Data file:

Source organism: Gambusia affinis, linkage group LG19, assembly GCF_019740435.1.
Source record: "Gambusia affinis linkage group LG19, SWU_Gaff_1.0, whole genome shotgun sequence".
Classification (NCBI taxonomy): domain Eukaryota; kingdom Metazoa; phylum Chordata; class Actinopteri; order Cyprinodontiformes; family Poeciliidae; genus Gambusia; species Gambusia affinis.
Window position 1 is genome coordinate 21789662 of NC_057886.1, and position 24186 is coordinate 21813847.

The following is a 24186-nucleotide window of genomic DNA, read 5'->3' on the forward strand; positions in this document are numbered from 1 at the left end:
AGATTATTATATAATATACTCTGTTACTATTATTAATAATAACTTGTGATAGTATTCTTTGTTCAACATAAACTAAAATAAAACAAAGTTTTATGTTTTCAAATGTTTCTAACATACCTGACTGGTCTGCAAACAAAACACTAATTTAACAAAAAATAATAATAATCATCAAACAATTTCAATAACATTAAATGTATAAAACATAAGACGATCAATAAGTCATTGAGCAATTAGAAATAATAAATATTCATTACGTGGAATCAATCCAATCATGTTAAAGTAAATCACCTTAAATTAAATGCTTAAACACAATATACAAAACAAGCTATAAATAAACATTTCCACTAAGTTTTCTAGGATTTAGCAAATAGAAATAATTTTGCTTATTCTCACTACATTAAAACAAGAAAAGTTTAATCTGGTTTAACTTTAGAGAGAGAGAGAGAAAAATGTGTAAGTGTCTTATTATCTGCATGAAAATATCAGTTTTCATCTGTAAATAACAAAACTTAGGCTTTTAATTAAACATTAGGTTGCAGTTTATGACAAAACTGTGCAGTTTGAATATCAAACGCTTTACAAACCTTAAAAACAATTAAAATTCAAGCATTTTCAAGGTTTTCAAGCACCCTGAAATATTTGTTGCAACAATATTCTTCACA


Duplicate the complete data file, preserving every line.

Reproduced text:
Source organism: Gambusia affinis, linkage group LG19, assembly GCF_019740435.1.
Source record: "Gambusia affinis linkage group LG19, SWU_Gaff_1.0, whole genome shotgun sequence".
Classification (NCBI taxonomy): domain Eukaryota; kingdom Metazoa; phylum Chordata; class Actinopteri; order Cyprinodontiformes; family Poeciliidae; genus Gambusia; species Gambusia affinis.
Window position 1 is genome coordinate 21789662 of NC_057886.1, and position 24186 is coordinate 21813847.

The following is a 24186-nucleotide window of genomic DNA, read 5'->3' on the forward strand; positions in this document are numbered from 1 at the left end:
AGATTATTATATAATATACTCTGTTACTATTATTAATAATAACTTGTGATAGTATTCTTTGTTCAACATAAACTAAAATAAAACAAAGTTTTATGTTTTCAAATGTTTCTAACATACCTGACTGGTCTGCAAACAAAACACTAATTTAACAAAAAATAATAATAATCATCAAACAATTTCAATAACATTAAATGTATAAAACATAAGACGATCAATAAGTCATTGAGCAATTAGAAATAATAAATATTCATTACGTGGAATCAATCCAATCATGTTAAAGTAAATCACCTTAAATTAAATGCTTAAACACAATATACAAAACAAGCTATAAATAAACATTTCCACTAAGTTTTCTAGGATTTAGCAAATAGAAATAATTTTGCTTATTCTCACTACATTAAAACAAGAAAAGTTTAATCTGGTTTAACTTTAGAGAGAGAGAGAGAAAAATGTGTAAGTGTCTTATTATCTGCATGAAAATATCAGTTTTCATCTGTAAATAACAAAACTTAGGCTTTTAATTAAACATTAGGTTGCAGTTTATGACAAAACTGTGCAGTTTGAATATCAAACGCTTTACAAACCTTAAAAACAATTAAAATTCAAGCATTTTCAAGGTTTTCAAGCACCCTGAAATATTTGTTGCAACAATATTCTTCACA